We select and review products independently. When you purchase through our links we may earn a commission. Learn more.

Hello Future Humans! NASA Is Launching a Time Capsule Spacecraft in October

Artist's depiction of Lucy spacecraft

Odds are, you probably created a simple time capsule at some point during school, and enjoyed looking through it when you opened it up later on. Now NASA is installing a time capsule on its Lucy spacecraft intended for future humans, which is set to launch in October.

Lucy isn’t the first time capsule-style spacecraft humans have sent out into space. But while the Pioneer and Voyager probes were designed for whatever—or whoever—is lurking in interstellar space, Lucy will stay in our solar system and (hopefully) be recovered by future humans.

NASA worked with a variety of individuals to curate the contents of the capsule, which takes the form of a plaque. It features words from Nobel Laureates, Poet Laureates, and musicians along with a depiction of our solar system’s configuration as of October 16, 2021—the date Lucy is scheduled to launch on.

The Lucy Plaque, detailed more in the video below, includes some truly fantastic quotes from prominent people like Carl Sagan, Martin Luther King Jr., Albert Einstein, Kazuo Ishiguro, Juan Felipe Herrera, Charles Simic, Billy Collins, Rita Dove, Amanda Gorman, Orhan Pamuk, Joy Harjo, Brian May (of the band Queen), and all four Beatles. Each quote touches on topics central to the human experience like love, hope, cultural memory, the heavens, and eternity.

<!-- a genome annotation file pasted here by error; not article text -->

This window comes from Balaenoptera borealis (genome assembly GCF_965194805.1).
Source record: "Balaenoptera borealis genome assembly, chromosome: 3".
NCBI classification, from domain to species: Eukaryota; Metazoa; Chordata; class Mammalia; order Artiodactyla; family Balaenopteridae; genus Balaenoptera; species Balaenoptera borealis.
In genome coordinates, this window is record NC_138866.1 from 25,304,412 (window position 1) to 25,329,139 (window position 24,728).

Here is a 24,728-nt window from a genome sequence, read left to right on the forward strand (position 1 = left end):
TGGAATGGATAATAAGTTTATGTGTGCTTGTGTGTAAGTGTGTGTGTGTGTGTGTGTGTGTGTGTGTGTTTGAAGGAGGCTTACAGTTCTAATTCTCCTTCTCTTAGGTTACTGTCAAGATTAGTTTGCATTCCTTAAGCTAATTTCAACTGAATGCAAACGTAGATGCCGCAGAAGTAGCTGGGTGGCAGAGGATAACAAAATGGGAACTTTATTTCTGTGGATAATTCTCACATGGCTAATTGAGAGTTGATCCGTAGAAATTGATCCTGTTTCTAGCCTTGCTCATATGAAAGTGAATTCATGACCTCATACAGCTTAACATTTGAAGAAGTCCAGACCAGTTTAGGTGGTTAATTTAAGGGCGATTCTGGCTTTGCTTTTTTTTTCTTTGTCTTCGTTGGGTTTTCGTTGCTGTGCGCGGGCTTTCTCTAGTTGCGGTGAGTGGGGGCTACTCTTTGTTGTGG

Once launched, the Lucy spacecraft will remain in a stable orbit traveling between Earth and the Trojan asteroids near Jupiter for hundreds of thousands of years, if not millions.

The quote by Charles Simic, Serbian American Poet and Pulitzer Prize winner, reads, “I’m writing to you from a world you’ll have a hard time imagining, to a world I can’t picture no matter how hard I try. Do you still have birds that wake you up in the morning with their singing and lovers who gaze at the stars trying to read in them the fate of their love? If you do, we’ll recognize one another.”

American writer and science journalist Dava Sobel also wrote, “We, the inquisitive people of Earth, sent this robot spacecraft to explore the pristine small bodies orbiting near the largest planet in our solar system. We sought to trace our own origins as far back as evidence allowed. Even as we looked to the ancient past, we thought ahead to the day you might recover this relic of our science.” Hopefully, future astronomer-archaeologists will recover the capsule, share this teeny bit of our history with their civilization, and remember us fondly.

via Gizmodo

Suzanne Humphries Suzanne Humphries
Suzanne Humphries was a Commerce Editor for Review Geek. She has over seven years of experience across multiple publications researching and testing products, as well as writing and editing news, reviews, and how-to articles covering software, hardware, entertainment, networking, electronics, gaming, apps, security, finance, and small business. Read Full Bio »